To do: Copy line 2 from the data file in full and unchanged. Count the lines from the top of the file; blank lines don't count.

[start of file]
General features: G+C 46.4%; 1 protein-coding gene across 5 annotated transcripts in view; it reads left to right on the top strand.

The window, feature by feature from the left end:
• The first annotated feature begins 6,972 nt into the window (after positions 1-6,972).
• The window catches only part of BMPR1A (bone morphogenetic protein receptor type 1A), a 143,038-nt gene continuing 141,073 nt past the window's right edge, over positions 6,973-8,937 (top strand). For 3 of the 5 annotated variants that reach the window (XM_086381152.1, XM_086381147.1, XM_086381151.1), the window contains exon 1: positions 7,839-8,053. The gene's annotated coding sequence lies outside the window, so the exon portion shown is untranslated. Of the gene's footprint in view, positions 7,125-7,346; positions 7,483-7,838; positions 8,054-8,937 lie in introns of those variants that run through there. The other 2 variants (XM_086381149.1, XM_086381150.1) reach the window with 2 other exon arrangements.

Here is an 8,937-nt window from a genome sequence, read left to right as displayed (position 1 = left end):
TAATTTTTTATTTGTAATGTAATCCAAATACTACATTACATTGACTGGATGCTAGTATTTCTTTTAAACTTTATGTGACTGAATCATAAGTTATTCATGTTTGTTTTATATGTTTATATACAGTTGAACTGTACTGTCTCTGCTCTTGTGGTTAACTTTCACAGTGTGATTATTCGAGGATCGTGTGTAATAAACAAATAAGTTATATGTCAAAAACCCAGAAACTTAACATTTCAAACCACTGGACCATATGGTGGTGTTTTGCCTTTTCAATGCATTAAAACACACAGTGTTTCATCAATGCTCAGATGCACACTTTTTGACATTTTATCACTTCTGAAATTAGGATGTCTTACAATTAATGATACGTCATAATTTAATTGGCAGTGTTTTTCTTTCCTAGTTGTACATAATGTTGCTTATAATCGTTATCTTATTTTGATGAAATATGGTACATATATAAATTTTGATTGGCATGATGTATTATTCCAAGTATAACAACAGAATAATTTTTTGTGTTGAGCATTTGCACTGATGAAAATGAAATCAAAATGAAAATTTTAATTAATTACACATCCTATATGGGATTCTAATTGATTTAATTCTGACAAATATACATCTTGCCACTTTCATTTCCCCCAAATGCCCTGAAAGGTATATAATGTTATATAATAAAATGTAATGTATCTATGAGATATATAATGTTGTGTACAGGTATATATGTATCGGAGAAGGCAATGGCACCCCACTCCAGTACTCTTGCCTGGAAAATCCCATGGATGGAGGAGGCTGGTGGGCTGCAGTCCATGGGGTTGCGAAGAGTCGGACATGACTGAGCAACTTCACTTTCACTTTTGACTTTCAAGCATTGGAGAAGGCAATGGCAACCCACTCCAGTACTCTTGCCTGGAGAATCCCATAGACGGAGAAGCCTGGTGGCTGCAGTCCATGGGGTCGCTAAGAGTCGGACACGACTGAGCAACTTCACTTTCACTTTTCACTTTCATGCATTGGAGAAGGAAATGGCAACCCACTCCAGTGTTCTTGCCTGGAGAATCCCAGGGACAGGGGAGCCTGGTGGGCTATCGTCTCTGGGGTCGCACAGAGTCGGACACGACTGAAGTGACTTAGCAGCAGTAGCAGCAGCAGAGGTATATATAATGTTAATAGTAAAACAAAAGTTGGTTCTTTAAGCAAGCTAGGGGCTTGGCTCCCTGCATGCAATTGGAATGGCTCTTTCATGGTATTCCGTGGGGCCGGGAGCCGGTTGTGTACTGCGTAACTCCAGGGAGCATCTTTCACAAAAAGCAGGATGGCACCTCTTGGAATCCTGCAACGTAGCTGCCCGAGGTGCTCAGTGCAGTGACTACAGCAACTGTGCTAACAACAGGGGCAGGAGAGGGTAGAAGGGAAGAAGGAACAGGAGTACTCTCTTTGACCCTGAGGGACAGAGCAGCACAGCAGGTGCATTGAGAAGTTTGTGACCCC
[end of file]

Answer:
The window, feature by feature from the left end: